A Neuromarketing Perspective on Measuring Marketing Influence at the Unconsciousness Level

A Neuromarketing Perspective on Measuring Marketing Influence at the Unconsciousness Level

Ioana Iancu (Babeș-Bolyai University, Romania)
Copyright: © 2017 |Pages: 21
DOI: 10.4018/978-1-5225-0953-0.ch008
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Abstract

In a context characterized by an inflation of marketing messages, it is imperious to understand how consumers succeed in making the buying decision. Starting by briefly describing the structure and the role of the brain and the differences between consciousness and unconsciousness, the paper aims to investigate the way neuromarketing can help in comprehending the feelings of the consumers, the way products or services match the consumers' needs, and the way companies can discover the insights of decision-making process. This paper can be perceived either as a guide for the companies that aim to find more on the way people manage information and make decisions or as a comprehensive description on human being marketing behavior that can serve both business, academic environments and consumers.
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Background

An Insight of the Brain

Although representing only 2% of the total body mass, the brain is responsible for all the marketing behavior and it consumes approximately 20% of the body energy (Morin, 2011, p.134). Renvoisé and Morin (2007) consider that the simplified structure of the brain is the following one: the reptilian brain or R-complex (responsible with instinct), the middle brain or the limbic system (responsible with emotions), and the new brain or neo-cortex (responsible with rational thinking). Being entities for which the survival process is the most important one, the human behavior is mostly controlled by the reptilian brain (Morin, 2011, p.134). In comparison with the new brain that is slow in reaction, it effort itself in order to answer to a certain stimulus, it is intelligent, conscious and partially controllable, the reptilian brain is 500 million years old, is the first that reacts to incentives, it is always on, it is unconscious and incontrollable (Renvoisé and Morin, 2007). In the same respect, emphasizing that there are a lot of aspects related to impressions, intuitions and decisions that are far to be deeply understood, Kahneman (2011) splits the brain in two parts: System 1 (reptilian brain) and System 2 (new brain). The two concepts have been initially used by Keith Stanovich and Richard West. System 1 is described as being automatic, permanent, quick, effortless, and involuntary. In contrast, System 2 is the part of the brain that pays more attention to the mental effort, it can realize complex calculus, and it is associated with decision and with concentration (Kahneman, 2011).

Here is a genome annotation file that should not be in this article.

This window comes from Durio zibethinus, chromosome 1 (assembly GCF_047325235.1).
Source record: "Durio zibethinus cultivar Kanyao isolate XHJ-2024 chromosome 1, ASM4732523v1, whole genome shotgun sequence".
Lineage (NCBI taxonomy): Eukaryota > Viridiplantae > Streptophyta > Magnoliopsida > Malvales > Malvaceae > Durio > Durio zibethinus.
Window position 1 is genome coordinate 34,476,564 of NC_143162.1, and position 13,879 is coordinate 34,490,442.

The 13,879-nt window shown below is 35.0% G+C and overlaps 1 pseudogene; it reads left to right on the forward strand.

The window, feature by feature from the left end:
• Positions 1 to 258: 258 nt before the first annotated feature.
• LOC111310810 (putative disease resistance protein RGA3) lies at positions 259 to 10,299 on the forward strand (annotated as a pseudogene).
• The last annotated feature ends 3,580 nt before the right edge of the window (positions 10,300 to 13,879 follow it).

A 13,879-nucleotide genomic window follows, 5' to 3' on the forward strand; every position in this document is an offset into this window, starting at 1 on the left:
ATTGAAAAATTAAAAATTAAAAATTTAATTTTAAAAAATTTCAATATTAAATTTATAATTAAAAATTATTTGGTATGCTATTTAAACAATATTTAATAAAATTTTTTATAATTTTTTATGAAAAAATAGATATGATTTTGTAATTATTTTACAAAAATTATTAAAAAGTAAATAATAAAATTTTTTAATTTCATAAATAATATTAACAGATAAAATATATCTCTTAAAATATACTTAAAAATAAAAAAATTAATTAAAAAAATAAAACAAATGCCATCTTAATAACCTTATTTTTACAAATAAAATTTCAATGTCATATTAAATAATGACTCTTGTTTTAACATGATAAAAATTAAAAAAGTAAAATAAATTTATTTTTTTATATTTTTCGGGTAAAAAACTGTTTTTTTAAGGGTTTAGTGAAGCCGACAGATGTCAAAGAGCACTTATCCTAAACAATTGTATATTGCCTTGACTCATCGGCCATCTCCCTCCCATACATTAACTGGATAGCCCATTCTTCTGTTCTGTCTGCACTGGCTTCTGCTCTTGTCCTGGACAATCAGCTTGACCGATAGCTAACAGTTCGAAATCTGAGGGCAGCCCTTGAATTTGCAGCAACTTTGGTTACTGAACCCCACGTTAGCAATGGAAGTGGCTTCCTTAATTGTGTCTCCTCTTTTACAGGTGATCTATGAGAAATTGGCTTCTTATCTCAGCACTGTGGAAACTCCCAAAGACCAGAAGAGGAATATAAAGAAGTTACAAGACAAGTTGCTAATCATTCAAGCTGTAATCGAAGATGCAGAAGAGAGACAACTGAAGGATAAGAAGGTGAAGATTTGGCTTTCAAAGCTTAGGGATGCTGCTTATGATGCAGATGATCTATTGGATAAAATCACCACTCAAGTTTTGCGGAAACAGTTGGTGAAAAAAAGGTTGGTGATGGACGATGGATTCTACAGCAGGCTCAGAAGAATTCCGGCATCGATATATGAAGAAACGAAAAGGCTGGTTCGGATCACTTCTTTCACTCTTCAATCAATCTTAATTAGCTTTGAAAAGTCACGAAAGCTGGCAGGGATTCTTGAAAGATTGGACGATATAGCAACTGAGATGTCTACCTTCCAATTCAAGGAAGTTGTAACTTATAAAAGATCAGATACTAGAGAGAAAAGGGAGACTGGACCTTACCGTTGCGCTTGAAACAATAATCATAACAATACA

The description of the parts of the brain and the way they work and react is important in the marketing context, mainly considering that almost 80% of the information received by a consumer is internalized at the unconsciousness level (Morin, 2011, p.134). Put it differently, although the cognitive functions of the brain are treasured, in a context in which individuals receive more that 10.000 messages per day, a large part of this information is lost unless it addresses the reptilian brain (Morin, 2011, p.135). Therefore, one can conclude that a message in general and a marketing message in particular are efficient mainly if it contains stimuli that can activate mainly the instinctual and unconscious part of the brain, namely the reptilian brain. Based on this issue, this chapter is going to underline the domain of neuromarketing and its several techniques already used by companies or academics, or techniques and experiments that can be used in order to gain business efficiency and knowledge.

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